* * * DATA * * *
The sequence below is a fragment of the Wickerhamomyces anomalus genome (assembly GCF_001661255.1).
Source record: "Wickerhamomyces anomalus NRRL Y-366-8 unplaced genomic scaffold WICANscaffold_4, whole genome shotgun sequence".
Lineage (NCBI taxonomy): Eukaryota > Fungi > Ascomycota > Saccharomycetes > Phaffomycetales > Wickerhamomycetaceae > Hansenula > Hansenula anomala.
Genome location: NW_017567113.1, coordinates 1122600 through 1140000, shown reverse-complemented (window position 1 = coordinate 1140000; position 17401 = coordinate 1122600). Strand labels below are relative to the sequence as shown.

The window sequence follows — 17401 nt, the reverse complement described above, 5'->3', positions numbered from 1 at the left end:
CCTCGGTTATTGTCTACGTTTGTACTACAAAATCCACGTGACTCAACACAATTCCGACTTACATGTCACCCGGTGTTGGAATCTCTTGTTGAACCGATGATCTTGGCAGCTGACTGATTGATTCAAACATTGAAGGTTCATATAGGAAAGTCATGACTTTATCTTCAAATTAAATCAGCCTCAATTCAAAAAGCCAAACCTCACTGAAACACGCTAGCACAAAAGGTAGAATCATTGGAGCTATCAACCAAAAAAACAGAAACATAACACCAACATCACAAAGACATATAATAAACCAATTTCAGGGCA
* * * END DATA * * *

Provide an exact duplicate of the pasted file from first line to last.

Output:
The sequence below is a fragment of the Wickerhamomyces anomalus genome (assembly GCF_001661255.1).
Source record: "Wickerhamomyces anomalus NRRL Y-366-8 unplaced genomic scaffold WICANscaffold_4, whole genome shotgun sequence".
Lineage (NCBI taxonomy): Eukaryota > Fungi > Ascomycota > Saccharomycetes > Phaffomycetales > Wickerhamomycetaceae > Hansenula > Hansenula anomala.
Genome location: NW_017567113.1, coordinates 1122600 through 1140000, shown reverse-complemented (window position 1 = coordinate 1140000; position 17401 = coordinate 1122600). Strand labels below are relative to the sequence as shown.

The window sequence follows — 17401 nt, the reverse complement described above, 5'->3', positions numbered from 1 at the left end:
CCTCGGTTATTGTCTACGTTTGTACTACAAAATCCACGTGACTCAACACAATTCCGACTTACATGTCACCCGGTGTTGGAATCTCTTGTTGAACCGATGATCTTGGCAGCTGACTGATTGATTCAAACATTGAAGGTTCATATAGGAAAGTCATGACTTTATCTTCAAATTAAATCAGCCTCAATTCAAAAAGCCAAACCTCACTGAAACACGCTAGCACAAAAGGTAGAATCATTGGAGCTATCAACCAAAAAAACAGAAACATAACACCAACATCACAAAGACATATAATAAACCAATTTCAGGGCA